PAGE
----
[pdf_attachment file=”1″ name=”Safe Abortion: Technical and Policy Guidance for Health Systems”]
In October 2000,at the United Nations Millennium Summit,all countries agreed on the global imperative to reduce poverty and inequities.The need to improve maternal health was identified as one of the key Millennium Development Goals,with a target of reducing levels of maternal mortality by three-quarters between 1990 and 2015.
The causes of maternal deaths are multiple.Women die because complications during labour and delivery go unrecognised or are inadequately managed.They die from diseases such as malaria,that are aggravated by pregnancy.They die because of complications arising early in pregnancy,sometimes even before they are aware of being pregnant,such as ectopic pregnancy.And they die because they seek to end unwanted pregnancies but lack access to appropriate services. Achieving the Millennium Development Goal of improved maternal health and reducing maternal mortality requires actions on all these fronts.
Despite dramatically increased use of contraception over the past three decades,an estimated 40-50 million abortions occur annually,nearly half of them in circumstances that are unsafe.Globally,approximately 13% of all maternal deaths are due to complications of unsafe abortion.In addition to some 70,000 women who die each year,tens of thousands suffer long-term health consequences including infertility.Even where family planning is widely accessible,pregnancies occur due to contraceptive failure,difficulties with use,non use or as a result of incest or rape.Pregnancy may pose a threat to the woman’s life or to her physical and mental health.In recognition of such circumstances,nearly all countries in the world have passed laws that permit termination of pregnancy under specified conditions.In some settings,abortion is legal only to save the woman’s life; in others,abortion is allowed upon request by the woman.Health systems need to respond accordingly.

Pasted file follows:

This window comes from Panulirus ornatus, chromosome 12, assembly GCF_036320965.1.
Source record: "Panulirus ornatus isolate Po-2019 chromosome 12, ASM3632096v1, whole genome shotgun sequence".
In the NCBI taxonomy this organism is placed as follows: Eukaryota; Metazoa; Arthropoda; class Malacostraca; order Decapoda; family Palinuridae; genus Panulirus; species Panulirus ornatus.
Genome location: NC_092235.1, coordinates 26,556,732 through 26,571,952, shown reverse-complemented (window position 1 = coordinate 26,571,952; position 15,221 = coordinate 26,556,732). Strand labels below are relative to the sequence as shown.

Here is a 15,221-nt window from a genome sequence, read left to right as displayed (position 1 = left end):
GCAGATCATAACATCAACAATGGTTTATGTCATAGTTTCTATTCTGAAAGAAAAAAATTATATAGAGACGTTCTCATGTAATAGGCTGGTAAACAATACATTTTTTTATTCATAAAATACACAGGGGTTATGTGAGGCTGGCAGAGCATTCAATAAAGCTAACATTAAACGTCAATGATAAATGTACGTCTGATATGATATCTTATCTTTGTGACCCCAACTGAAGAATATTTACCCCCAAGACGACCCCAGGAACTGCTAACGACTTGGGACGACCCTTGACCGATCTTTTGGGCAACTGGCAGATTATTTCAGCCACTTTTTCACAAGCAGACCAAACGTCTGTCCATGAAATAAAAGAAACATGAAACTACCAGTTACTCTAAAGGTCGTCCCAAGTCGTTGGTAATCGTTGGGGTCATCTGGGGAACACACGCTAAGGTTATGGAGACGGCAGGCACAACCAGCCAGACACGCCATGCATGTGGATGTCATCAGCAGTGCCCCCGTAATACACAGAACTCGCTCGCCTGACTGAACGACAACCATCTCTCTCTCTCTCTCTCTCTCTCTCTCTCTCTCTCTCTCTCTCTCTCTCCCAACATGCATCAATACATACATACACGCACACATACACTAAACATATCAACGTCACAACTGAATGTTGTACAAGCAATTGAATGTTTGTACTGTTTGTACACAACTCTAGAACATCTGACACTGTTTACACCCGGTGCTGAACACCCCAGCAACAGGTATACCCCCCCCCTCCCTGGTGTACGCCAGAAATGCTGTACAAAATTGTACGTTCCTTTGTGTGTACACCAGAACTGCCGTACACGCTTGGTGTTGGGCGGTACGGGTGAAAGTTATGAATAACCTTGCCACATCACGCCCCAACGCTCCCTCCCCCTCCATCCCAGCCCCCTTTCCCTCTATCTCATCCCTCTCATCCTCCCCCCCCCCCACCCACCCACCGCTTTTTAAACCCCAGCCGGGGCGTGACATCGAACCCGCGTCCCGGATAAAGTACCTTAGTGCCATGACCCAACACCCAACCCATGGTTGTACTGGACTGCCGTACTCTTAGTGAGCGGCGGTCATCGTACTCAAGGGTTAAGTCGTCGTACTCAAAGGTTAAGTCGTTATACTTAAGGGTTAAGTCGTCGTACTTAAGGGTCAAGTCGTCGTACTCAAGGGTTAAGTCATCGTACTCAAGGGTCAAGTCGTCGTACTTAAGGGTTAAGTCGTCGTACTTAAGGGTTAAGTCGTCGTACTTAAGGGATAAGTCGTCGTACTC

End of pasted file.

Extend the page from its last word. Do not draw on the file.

The role of the World Health Organization is to develop norms and standards and provide advice to Member States in order to strengthen the capacity of health systems.For over three decades WHO has assisted governments, international agencies and non-governmental organizations to plan and deliver maternal health services,including managing complications of unsafe abortion and providing high-quality family planning services.
At the Special Session of the United Nations General Assembly in June 1999,Governments agreed that “in circumstances where abortion is not against the law,health systems should train and equip health-service providers and should take other measures to ensure that such abortion is safe and accessible.Additional measures should be taken to safeguard women’s health.”
This document provides guidance to turn this agreement into reality.